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Proving a geometric maxim

  1. Sep 13, 2013 #1
    1. The problem statement, all variables and given/known data

    Using vectors, the dot product, and the cross product, prove that the sum of the squares of the diagonals of a parallelogram is equal to twice the sum of the squares of two adjacent sides of the parallelogram.

    2. Relevant equations

    [tex]|A·B|=|A||B|cosθ[/tex]

    [tex]|AxB|=|A||B|sinθ[/tex]

    3. The attempt at a solution

    I used the Pythagorean theorem to solve it easily. But I don't know how to solve it using vectors. Is the problem expecting me to draw a parallelogram using arrows? I could create the same triangle I made to solve it using the P-theorem, but that would just be making a triangle. I need to make a parallelogram. It seems like the best the dot and cross product could do is tell me the angle of the triangle. I don't see how it's going to give me the square of anything.
     
  2. jcsd
  3. Sep 13, 2013 #2

    SteamKing

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    Let's say two of the sides of a typical parallelogram are formed by the vectors A and B.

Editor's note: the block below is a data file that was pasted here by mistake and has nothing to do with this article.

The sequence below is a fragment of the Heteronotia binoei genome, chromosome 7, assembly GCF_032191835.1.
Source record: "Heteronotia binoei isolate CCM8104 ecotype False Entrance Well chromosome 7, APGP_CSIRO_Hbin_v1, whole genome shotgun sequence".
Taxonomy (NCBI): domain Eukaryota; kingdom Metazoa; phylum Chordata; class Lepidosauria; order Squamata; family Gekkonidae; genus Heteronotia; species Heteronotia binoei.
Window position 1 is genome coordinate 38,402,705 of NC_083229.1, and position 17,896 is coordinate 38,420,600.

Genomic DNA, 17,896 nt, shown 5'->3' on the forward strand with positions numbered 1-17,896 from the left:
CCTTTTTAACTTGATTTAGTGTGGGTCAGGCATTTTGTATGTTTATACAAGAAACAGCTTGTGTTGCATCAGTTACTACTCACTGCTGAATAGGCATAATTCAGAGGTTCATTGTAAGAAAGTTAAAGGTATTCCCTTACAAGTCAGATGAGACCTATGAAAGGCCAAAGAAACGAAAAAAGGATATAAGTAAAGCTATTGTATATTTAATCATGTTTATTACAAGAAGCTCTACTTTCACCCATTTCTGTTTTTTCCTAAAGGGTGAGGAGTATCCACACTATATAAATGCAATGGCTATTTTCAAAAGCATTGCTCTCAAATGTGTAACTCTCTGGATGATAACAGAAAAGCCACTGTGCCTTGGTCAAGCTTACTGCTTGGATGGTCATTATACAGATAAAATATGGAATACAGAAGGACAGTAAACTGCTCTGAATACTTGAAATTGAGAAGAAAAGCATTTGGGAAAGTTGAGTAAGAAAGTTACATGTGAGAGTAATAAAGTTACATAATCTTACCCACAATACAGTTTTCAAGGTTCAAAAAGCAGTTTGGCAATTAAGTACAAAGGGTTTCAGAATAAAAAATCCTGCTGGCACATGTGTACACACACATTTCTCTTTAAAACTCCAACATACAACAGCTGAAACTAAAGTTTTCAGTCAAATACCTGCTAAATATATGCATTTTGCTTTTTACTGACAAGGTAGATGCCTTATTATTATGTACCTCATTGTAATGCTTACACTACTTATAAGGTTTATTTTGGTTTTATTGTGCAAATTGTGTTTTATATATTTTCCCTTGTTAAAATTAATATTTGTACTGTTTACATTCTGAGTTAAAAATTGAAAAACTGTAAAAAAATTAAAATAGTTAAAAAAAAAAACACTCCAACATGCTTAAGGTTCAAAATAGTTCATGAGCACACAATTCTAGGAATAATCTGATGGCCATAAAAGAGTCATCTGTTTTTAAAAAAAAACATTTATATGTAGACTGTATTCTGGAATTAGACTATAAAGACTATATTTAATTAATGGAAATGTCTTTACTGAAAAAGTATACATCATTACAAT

Using vector algebra, how would you express the formula for the two diagonals of the parallelogram in terms of A and B? Once you had these expressions, can you prove the original problem about the lengths of the diagonals?

    You mentioned the Pythagorean Theorem (P.T.) How does the P.T. relate to finding the magnitude of a vector?
     
  4. Sep 13, 2013 #3
    Ok, if I had the bottom side of a rectangle (A) and the right side of a rectangle (B), then I could find one diagonal with A+B. And then to find the other diagonal, I could do A+(-B). I can get a length of the diagonals if I had the length of A and B. But I'd be using the PT.

    To use the PT, I had to come up with my own numbers for the vector magnitudes. I just used 4 and 3, since that makes the diagonal 5.
     
  5. Sep 13, 2013 #4

    SteamKing

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    Well, I suppose this is for a math class, and math teachers like for you to use equations rather than plugging in arbitrary numbers. After all, math isn't supposed to be an experimental science.
     
  6. Sep 14, 2013 #5
    I can't imagine why you are asked to use vectors' crossproduct in a 2d world. You only need to use the sum of vectors to tackle this one.
     
    Last edited: Sep 14, 2013
  7. Sep 14, 2013 #6

    HallsofIvy

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    Given any parallelogram we can set up a coordinate system so that one vertex is at the origin and another is on the x- axis. That is, one vertex is at (0, 0), another at (a, 0), a third at (b, c) and the fourth at (a+ b, c). What are the vectors giving the diagonals and adjacent sides?
     
  8. Sep 14, 2013 #7

    vela

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    Use ##\| \vec{X} \| = \sqrt{\vec{X}\cdot\vec{X}}## on A+B and A-B.
     
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